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1/96. Fibrous dysplasia of the temporal bone.

    Fibrous dysplasia is characterized by a progressive replacement of normal bone elements by fibrous tissue. It is seen in the two first decades of life and is equally distributed in relation to the sex of patients. The temporal bone is involved in 18% of the cases. Fibrous dysplasia of the temporal bone is more commonly manifested in the external auditory canal (80%) and the inner and medium ear can also be involved. Sarcomatous alterations are rare. diagnosis is based on radiological images. Treatment is conservative and surgery is reserved for preserving function and preventing complications. The case of a male patient, 16 years old, who presented with progressive hearing loss over a 1-year period is reported.
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2/96. Progressive unilateral mandibular swelling in adolescence: a diagnostic dilemma.

    Asymmetrical swelling of the mandible in adolescence may pose a significant diagnostic dilemma. The differential diagnosis ranges from traumatic, infectious, and metabolic processes to benign and malignant tumors. Among them, fibrous dysplasia, osteomyelitis, and malignancy may present with similar clinical and radiological features, making an accurate diagnosis quite difficult. This is an illustrative case involving a 14-year-old girl who initially presented with diffuse fibrous dysplasia of the mandible and in whom a superimposed osteomyelitis of the left side subsequently developed. Multiple investigations and several biopsies were required to arrive at a diagnosis. Similarities in clinical and radiographic findings of fibrous dysplasia, osteomyelitis, and malignancy are presented, and implications for treatment are discussed.
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3/96. Cystic degeneration in fibrous dysplasia of the jaws: a case report.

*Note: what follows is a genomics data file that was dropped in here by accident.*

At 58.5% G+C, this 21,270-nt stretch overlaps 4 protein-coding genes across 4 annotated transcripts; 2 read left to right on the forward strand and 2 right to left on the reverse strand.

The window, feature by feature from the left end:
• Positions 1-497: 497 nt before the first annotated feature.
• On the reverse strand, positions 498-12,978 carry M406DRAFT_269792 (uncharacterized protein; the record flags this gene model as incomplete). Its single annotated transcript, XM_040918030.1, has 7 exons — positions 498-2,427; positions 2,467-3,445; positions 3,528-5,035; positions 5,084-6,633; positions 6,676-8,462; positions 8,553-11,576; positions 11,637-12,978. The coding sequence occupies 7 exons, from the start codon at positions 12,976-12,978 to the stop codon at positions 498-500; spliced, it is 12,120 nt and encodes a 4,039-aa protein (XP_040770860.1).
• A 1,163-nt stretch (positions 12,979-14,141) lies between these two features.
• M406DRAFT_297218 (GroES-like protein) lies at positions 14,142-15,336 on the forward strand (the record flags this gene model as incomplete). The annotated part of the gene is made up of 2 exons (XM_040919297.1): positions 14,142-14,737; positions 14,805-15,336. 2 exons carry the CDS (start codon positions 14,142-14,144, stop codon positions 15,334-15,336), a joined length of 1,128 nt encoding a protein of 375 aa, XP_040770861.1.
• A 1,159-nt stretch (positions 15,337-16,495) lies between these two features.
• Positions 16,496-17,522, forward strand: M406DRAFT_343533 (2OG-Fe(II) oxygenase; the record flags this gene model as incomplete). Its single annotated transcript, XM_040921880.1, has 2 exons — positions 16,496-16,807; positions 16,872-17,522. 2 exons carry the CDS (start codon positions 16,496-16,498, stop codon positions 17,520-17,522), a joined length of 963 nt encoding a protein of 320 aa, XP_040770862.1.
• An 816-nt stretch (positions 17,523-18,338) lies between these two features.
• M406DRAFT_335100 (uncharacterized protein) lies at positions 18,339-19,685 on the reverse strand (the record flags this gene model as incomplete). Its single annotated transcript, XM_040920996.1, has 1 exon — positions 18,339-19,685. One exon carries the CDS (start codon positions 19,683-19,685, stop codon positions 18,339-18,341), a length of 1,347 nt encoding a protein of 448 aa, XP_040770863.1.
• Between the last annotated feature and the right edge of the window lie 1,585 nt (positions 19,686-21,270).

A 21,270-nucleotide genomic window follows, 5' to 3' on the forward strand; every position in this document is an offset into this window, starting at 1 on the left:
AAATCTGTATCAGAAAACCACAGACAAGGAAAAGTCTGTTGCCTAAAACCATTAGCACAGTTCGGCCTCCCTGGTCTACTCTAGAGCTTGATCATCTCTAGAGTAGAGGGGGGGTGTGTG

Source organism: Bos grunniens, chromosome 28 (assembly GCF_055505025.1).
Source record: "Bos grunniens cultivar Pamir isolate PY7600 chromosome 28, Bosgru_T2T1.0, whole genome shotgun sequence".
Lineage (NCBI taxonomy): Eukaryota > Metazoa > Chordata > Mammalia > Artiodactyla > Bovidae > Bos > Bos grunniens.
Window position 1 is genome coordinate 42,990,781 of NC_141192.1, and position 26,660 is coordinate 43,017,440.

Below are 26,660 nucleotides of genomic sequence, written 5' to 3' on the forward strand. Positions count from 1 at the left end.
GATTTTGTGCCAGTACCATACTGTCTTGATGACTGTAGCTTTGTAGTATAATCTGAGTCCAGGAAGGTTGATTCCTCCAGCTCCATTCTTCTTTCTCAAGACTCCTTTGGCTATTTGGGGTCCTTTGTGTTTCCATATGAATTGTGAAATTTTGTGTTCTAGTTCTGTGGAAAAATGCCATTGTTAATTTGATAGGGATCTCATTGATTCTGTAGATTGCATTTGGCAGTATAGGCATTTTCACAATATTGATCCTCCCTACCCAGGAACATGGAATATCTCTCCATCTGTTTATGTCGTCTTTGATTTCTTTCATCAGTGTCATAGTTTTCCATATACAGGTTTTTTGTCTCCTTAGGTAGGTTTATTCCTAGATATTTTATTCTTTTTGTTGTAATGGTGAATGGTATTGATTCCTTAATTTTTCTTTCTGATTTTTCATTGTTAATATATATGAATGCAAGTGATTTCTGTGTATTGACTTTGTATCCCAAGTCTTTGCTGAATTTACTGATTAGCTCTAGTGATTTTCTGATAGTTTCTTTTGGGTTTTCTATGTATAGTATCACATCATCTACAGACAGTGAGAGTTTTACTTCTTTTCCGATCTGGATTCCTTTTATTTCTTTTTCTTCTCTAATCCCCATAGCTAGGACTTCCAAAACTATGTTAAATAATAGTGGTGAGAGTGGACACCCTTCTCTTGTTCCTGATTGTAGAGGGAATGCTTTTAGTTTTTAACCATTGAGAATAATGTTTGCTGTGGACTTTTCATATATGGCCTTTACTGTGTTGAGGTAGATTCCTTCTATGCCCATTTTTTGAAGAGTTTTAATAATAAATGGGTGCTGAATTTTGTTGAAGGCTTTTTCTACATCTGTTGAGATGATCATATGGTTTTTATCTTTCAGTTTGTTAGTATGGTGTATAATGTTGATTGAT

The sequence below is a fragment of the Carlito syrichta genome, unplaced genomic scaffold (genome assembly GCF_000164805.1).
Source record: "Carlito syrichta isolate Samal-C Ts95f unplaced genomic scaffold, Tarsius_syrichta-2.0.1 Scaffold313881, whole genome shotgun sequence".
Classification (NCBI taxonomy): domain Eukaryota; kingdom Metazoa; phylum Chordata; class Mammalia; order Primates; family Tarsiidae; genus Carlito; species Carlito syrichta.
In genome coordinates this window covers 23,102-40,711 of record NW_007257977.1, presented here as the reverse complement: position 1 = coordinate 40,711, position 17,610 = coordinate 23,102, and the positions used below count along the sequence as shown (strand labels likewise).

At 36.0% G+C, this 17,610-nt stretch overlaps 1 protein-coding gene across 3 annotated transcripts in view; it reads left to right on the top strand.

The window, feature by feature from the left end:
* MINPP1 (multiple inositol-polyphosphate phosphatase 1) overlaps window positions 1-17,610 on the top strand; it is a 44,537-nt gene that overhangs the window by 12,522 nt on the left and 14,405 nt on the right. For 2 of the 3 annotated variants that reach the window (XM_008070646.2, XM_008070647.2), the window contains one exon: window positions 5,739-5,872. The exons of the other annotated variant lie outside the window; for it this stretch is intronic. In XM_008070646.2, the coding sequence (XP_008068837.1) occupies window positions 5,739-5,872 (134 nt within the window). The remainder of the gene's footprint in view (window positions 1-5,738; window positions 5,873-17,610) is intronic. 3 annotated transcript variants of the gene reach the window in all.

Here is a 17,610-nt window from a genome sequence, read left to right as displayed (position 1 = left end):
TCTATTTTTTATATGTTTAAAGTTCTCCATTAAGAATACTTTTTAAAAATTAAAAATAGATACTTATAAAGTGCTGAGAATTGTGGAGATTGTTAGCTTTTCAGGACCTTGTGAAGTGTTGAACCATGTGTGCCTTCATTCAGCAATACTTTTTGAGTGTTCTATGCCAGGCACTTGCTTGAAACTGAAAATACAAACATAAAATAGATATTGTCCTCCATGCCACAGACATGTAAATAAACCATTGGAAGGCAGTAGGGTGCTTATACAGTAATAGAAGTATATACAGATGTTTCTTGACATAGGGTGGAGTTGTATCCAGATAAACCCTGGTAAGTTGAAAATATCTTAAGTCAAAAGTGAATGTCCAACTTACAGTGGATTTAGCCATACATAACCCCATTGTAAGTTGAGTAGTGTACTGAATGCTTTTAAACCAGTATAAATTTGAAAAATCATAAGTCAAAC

A case of nonspecific cystic degeneration complicating fibrous dysplasia of the mandible is presented. This condition is extremely rare in the jaw bones. The patient had a painless swelling of the right face measuring 10 cm in diameter, and there was no history of trauma. Radiographs showed a poorly defined, "ground glass" radiopaque lesion; a central well-defined cyst was confirmed by means of computed tomography. During surgery, a large cystic cavity with surrounding, soft fibrous bone that merged with the cortex was observed. Histologic examination showed a large non-epithelial-lined cystic cavity with a surrounding fibro-osseous lesion, which was consistent with a diagnosis of fibrous dysplasia.
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4/96. Examination of tumor and tumor-like conditions of bone.

    Surgical pathology specimens composed of bone, ranging from core biopsy to limb amputation specimens, require special attention, processing, and often unique equipment. This readily translates into additional handling steps and time, especially when one factors in clinical correlation with the surgeon and radiologic review of all images with a knowledgeable musculoskeletal radiologist. When these factors are superimposed on the rarity of these lesions in routine practice, it is not surprising that most trainees, as well as seasoned pathologists, are wary of these lesions. In this report, we use a case of osteofibrous dysplasia (Campanacci's disease) to demonstrate the dissection of such a surgical specimen and complete the report with a brief discussion of the entity.
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5/96. Occipital fibrous dysplasia tonsillar herniation and cervical syringomyelia.

    A small posterior fossa volume has been thought to lead to hind brain herniation. The resultant obstruction to the CSF pathways at the level of the foraman magnum has been implicated in the development and subsequent progression of syringomyelia. This report highlights the gradual development of a small posterior fossa due to fibrous dysplasia of the occipital bone with consequent tonsillar herniation resulting in syringomyelia.